Who qualifies for compensation?
All workers labeled as employees are eligible to receive the 13th and/or 14th month pay. Those include paid tenured employees, new hires, paid interns, and documented foreign employees.
Even employees who haven’t spent more than a year with a company should receive these bonuses. The same goes for employees who leave the company before the month in which these bonuses are released. The 13th and/or 14th month pay will be prorated in both instances.
Here is a list of working categories ineligible for the bonuses.
• Workers paid on a task basis
This category covers freelancers, such as graphic designers paid for every completed project or rideshare drivers paid per client serviced.
• Workers paid on a commission basis
This category covers workers whose compensation relies on reached quotas. These include sales agents, insurance agents, and real estate brokers.
• Personal service workers
This category applies to independent contractors providing specific services such as accounting, caregiving, gardening, and other skill-specific jobs.
• Civil servants
Employees in the public sector belong to this group.
• Managerial staff
This category covers those in high-ranking and policy-making roles in an organization.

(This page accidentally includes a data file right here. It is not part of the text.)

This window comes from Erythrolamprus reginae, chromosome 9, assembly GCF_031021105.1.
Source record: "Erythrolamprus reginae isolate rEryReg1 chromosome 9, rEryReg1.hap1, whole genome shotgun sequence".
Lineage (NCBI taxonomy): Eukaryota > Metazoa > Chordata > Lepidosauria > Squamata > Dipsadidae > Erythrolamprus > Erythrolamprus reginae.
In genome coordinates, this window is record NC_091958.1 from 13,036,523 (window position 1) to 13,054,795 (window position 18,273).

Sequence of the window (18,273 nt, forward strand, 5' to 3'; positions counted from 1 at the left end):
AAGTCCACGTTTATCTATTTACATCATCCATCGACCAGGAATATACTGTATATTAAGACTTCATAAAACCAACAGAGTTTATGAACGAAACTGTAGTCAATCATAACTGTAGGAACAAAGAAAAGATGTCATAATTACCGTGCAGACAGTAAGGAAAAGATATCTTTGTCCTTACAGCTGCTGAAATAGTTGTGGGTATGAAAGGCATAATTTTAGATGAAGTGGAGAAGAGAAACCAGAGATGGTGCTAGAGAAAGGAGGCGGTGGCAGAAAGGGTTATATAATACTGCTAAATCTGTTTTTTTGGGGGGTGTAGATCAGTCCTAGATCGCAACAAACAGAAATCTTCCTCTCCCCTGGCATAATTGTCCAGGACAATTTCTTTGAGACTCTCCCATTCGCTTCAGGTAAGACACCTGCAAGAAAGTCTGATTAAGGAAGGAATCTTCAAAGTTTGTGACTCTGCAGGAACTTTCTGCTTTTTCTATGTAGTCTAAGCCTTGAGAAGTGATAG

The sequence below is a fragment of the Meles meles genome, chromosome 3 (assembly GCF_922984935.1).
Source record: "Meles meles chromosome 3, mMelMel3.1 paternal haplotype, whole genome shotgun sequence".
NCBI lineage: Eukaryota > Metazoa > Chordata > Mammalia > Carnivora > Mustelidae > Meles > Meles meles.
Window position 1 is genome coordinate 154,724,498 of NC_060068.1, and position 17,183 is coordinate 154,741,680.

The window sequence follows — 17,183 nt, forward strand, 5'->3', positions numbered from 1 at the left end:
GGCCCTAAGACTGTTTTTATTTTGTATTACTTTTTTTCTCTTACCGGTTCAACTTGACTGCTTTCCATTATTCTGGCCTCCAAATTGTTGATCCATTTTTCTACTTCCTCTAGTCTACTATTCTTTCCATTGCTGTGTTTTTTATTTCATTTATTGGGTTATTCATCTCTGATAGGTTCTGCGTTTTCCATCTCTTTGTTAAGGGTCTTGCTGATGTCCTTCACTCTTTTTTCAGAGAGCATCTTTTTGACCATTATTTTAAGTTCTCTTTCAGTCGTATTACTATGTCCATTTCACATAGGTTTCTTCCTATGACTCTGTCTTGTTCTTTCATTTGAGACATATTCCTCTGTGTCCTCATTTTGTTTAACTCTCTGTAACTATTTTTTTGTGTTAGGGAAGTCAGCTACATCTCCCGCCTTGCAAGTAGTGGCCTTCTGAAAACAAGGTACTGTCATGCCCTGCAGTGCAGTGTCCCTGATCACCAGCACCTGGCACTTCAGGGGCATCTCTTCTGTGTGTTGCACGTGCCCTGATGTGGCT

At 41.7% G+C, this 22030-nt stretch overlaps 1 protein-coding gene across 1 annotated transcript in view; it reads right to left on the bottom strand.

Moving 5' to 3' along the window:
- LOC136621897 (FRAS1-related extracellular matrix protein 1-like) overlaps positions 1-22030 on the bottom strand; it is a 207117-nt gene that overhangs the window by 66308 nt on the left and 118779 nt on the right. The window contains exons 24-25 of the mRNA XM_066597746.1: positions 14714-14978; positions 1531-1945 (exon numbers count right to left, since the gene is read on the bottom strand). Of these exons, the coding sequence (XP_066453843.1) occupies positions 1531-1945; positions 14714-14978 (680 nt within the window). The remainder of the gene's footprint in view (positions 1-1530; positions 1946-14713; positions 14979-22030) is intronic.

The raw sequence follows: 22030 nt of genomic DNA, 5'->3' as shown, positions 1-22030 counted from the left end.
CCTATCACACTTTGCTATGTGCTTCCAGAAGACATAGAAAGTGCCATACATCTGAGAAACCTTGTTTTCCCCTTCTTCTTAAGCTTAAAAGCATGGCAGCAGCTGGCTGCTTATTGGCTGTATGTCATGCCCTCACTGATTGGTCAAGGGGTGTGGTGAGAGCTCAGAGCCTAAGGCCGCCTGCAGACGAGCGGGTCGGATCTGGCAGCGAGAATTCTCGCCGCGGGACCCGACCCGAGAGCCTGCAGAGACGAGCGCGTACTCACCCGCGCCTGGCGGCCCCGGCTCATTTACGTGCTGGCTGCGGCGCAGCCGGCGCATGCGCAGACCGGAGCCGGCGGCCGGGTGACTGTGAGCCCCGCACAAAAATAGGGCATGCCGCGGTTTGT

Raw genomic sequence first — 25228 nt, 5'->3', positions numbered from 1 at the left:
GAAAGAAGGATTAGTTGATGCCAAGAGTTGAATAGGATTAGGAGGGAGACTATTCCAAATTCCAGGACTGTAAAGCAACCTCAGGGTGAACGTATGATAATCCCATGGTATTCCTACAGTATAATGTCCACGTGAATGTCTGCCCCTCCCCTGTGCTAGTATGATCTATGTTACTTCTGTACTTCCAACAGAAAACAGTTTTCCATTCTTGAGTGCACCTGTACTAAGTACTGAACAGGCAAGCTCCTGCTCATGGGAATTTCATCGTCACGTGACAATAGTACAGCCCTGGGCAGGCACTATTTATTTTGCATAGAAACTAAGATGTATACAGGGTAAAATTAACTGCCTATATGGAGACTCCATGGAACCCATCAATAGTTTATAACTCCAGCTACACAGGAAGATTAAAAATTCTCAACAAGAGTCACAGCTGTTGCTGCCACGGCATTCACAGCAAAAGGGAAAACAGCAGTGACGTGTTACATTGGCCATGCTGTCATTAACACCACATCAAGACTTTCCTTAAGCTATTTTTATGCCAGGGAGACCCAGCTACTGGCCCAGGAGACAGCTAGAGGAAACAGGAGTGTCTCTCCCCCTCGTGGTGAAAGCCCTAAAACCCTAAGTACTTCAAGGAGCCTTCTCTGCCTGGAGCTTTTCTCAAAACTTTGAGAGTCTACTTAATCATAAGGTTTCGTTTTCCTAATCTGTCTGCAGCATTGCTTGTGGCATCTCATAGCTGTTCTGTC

How is the 13th and/or 14th month pay calculated?
Countries differ on how the 13th and/or 14th month pay is computed. Here’s the most common mathematics applied:
Computing the 13th and/or 14th month pay is straightforward for employees who have spent an entire calendar year within an organization. The bonus excludes other benefits on top of the base salary, such as night differentials, allowances, commissions, and other monetary perks.
For instance, if the base monthly pay for a worker is $2,000, that’s the 13th month bonus they must receive. If an organization provides a 14th month pay, double that base pay, and so on.
For employees who haven’t rendered services for an entire year or have left the company before the release of the bonus, prorated computation is applied. For example, a worker earning $24,000 per annum will receive a 13th month pay of $333 if they have rendered only six months of service before the bonus.
$24,000 ÷ 12 x 6=$333
Again, depending on the country’s unique legal requirements, taxes may or may not be applied to the 13th or 14th month pay. In the Philippines, for example, it’s considered a non-taxable bonus.
When is it given?
As for countries where the 13th and/or 14th month pay is legally mandated, the bonus’s release falls on the following schedules:
• India: Within eight months of the end of each financial year
• Indonesia: One week before the holiday
• Philippines: In December or two installments in May/June and November/December
• Saudi Arabia: On Eid al-Fitr
• Armenia: Before the New Year holidays
• Greece: At Christmas, Easter, and summer
• Portugal: By December 15th.
• Spain: In summer and at Christmas, or via monthly salary instead
• Argentina: In two equal installments by June 30th and December 18th
• Brazil: Paid in two equal parts, plus mandatory 14th month pay as a “holiday bonus”
• Colombia: In two equal parts, namely 1st–15th June and 1st–20th December
• Costa Rica: During the first 20 days of December